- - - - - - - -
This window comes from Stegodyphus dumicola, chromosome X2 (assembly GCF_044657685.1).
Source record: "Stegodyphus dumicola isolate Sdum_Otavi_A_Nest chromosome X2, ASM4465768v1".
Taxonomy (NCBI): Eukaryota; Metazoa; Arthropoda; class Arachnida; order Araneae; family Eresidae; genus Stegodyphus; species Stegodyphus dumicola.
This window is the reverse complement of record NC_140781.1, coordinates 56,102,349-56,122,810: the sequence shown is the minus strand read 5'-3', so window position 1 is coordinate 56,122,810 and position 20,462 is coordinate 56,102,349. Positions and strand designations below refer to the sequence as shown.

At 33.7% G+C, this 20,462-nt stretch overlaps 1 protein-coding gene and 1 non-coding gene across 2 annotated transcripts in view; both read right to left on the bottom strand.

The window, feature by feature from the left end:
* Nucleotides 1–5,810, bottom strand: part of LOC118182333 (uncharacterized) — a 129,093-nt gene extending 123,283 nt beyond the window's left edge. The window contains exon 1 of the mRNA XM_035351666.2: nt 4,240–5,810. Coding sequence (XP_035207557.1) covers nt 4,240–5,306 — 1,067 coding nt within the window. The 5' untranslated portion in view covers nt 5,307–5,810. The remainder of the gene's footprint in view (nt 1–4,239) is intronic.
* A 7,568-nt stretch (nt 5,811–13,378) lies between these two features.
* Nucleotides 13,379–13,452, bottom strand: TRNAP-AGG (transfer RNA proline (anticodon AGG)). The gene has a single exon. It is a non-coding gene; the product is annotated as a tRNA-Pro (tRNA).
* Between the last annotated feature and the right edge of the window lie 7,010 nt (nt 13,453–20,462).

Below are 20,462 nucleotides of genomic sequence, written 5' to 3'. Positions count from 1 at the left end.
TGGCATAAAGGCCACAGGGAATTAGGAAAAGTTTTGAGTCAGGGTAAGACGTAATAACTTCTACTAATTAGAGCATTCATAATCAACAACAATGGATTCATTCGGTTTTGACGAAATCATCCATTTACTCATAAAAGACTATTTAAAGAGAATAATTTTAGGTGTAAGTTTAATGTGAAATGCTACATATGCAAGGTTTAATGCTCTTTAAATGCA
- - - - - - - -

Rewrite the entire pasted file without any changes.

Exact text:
This window comes from Stegodyphus dumicola, chromosome X2 (assembly GCF_044657685.1).
Source record: "Stegodyphus dumicola isolate Sdum_Otavi_A_Nest chromosome X2, ASM4465768v1".
Taxonomy (NCBI): Eukaryota; Metazoa; Arthropoda; class Arachnida; order Araneae; family Eresidae; genus Stegodyphus; species Stegodyphus dumicola.
This window is the reverse complement of record NC_140781.1, coordinates 56,102,349-56,122,810: the sequence shown is the minus strand read 5'-3', so window position 1 is coordinate 56,122,810 and position 20,462 is coordinate 56,102,349. Positions and strand designations below refer to the sequence as shown.

At 33.7% G+C, this 20,462-nt stretch overlaps 1 protein-coding gene and 1 non-coding gene across 2 annotated transcripts in view; both read right to left on the bottom strand.

The window, feature by feature from the left end:
* Nucleotides 1–5,810, bottom strand: part of LOC118182333 (uncharacterized) — a 129,093-nt gene extending 123,283 nt beyond the window's left edge. The window contains exon 1 of the mRNA XM_035351666.2: nt 4,240–5,810. Coding sequence (XP_035207557.1) covers nt 4,240–5,306 — 1,067 coding nt within the window. The 5' untranslated portion in view covers nt 5,307–5,810. The remainder of the gene's footprint in view (nt 1–4,239) is intronic.
* A 7,568-nt stretch (nt 5,811–13,378) lies between these two features.
* Nucleotides 13,379–13,452, bottom strand: TRNAP-AGG (transfer RNA proline (anticodon AGG)). The gene has a single exon. It is a non-coding gene; the product is annotated as a tRNA-Pro (tRNA).
* Between the last annotated feature and the right edge of the window lie 7,010 nt (nt 13,453–20,462).

Below are 20,462 nucleotides of genomic sequence, written 5' to 3'. Positions count from 1 at the left end.
TGGCATAAAGGCCACAGGGAATTAGGAAAAGTTTTGAGTCAGGGTAAGACGTAATAACTTCTACTAATTAGAGCATTCATAATCAACAACAATGGATTCATTCGGTTTTGACGAAATCATCCATTTACTCATAAAAGACTATTTAAAGAGAATAATTTTAGGTGTAAGTTTAATGTGAAATGCTACATATGCAAGGTTTAATGCTCTTTAAATGCA